“From the very first days of the full-scale invasion, our brigade was involved in the defense of Southern Ukraine — in Voznezensk, in Kakhovka and in Kherson oblast,” spokesperson Kateryna said.

The unit gained fame for its clever use of scouting drones and artillery to destroy two Russian battalion tactical groups that were attempting to cross the Sivirsky Donets river with pontoon bridges near the town of Bilohorivka. In a battle lasting eight days, Ukrainian forces in the area destroyed around 70 Russian armored vehicles and killed up to 550 Russian soldiers.

These feats were impressive — but in the conditions of Bakhmut, they are hard to replicate. Russian forces, including mercenaries from the Wagner Private Military Group, claim to have conquered the city. Ukraine’s top regional commander, Colonel General Oleksandr Syrsky admitted the city is largely under Russian control as he toured front-line positions near Bakhmut.

As Kateryna explains it, they have been the linchpin in the defense of Bakhmut’s “road of life,” from the city of Konstantinyvka, through the town of Chasiv Yar, to the last remaining positions inside the city of Bakhmut itself. This “road,” more a dangerous series of muddy dirt tracks that are out of Russian line of sight but within range of unguided artillery fire, transport ammunition and supplies into the city, while military ambulances ferry large numbers of wounded in the other direction. In March, many feared the Russians would cut these roads, potentially trapping thousands of Ukrainian soldiers in the city, as they had done in Mariupol. But through tenacious fighting, the Ukrainians kept these lines of supply open, even gaining ground back. Despite their reportedly high casualties, which they decline to discuss per Ukrainian military regulations, the troops are bullish on their prospects as the offensive approaches.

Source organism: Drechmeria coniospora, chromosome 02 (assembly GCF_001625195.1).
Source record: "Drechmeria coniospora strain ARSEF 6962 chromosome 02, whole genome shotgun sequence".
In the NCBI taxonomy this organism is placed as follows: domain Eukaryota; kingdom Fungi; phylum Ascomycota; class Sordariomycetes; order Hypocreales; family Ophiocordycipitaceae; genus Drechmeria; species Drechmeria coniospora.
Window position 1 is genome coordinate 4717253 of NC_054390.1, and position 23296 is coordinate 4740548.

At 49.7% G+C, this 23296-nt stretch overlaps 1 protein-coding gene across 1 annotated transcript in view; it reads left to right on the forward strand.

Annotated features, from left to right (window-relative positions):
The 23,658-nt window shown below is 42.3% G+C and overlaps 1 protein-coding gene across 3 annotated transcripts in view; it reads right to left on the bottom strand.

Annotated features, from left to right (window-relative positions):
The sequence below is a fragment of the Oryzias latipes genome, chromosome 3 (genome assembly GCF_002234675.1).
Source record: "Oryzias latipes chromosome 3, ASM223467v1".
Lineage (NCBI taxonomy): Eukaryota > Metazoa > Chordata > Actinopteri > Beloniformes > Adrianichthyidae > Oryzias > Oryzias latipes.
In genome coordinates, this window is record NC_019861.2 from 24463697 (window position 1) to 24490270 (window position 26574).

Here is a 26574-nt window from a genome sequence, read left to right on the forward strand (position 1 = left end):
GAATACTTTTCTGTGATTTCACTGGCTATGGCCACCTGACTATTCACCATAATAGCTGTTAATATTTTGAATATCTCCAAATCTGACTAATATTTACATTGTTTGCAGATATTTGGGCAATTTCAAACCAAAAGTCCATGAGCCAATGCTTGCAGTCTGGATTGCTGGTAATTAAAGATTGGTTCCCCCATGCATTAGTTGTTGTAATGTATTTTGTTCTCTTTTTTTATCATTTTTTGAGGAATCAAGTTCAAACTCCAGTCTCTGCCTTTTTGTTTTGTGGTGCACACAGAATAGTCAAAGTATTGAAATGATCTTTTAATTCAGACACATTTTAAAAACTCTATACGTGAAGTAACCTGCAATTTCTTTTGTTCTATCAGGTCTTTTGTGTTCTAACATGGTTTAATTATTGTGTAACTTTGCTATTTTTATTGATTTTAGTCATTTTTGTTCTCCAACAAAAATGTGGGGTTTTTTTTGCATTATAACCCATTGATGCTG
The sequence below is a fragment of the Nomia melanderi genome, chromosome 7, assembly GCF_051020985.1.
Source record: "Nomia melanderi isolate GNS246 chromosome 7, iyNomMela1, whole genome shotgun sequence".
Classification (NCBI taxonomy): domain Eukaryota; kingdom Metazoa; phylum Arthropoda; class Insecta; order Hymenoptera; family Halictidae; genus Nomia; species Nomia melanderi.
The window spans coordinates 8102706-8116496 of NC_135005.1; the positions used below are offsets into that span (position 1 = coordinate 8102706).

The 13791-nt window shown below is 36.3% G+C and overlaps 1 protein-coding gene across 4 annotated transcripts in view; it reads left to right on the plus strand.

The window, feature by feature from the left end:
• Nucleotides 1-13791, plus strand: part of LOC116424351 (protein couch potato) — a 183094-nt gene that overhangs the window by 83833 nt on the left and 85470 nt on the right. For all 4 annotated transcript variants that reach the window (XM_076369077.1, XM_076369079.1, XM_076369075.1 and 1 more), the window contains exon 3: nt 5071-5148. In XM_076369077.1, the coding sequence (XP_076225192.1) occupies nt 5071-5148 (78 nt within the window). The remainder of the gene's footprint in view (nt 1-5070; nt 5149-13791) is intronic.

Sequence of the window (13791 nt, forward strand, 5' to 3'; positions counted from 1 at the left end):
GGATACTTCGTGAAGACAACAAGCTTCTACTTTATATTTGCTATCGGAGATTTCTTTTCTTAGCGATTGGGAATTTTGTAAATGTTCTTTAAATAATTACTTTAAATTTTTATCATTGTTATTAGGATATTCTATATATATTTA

“We are even slowly moving forward, taking a hundred meters here, a few dozen here, with tactical offensive actions” Kateryna tells me. Since my visit, they have picked up the pace, with the Ukrainians having taken several miles of ground to the north and south of Bakhmut.

What keeps the soldiers going, they tell me, is keeping their families safe from the hell they are fighting through. As Dima explains to us from the relative safety of an underground trench, he has a 7-year-old daughter back at home. He’s in the trenches in the hope of keeping this nightmare from reaching her.

And they are fighting in memory of their own fallen. As the Ukrainian soldiers’ scramble to reload the gun, one of the soldiers shows me the casing of a shell pulled from an ammunition crate stored nearby. The words “For Chuba Sasha, we won’t forgive,” with the date April 12, 2022, the day of his death, are written on it. We hear a spotter reading coordinates, before the gun fires again.

“Hellish battles are going on, but we are fighting for every meter,” said a 32-year-old local commander who gave his name as Misha. The intensity of the fighting varies noticeably, he said, with upticks both when they receive artillery ammunition deliveries and when the Russians they are fighting get supplied.

“Of course, their guns can reach us here easily, but we are not scared,” he said. “We are never scared when we are on our own land.”

Share:
In Other News
Opinion
Unleash the Space Force
Numbers outlining China's military space prowess are understandably alarming, but they don’t tell the whole story, Todd Harrison argues in an op-ed.
Load More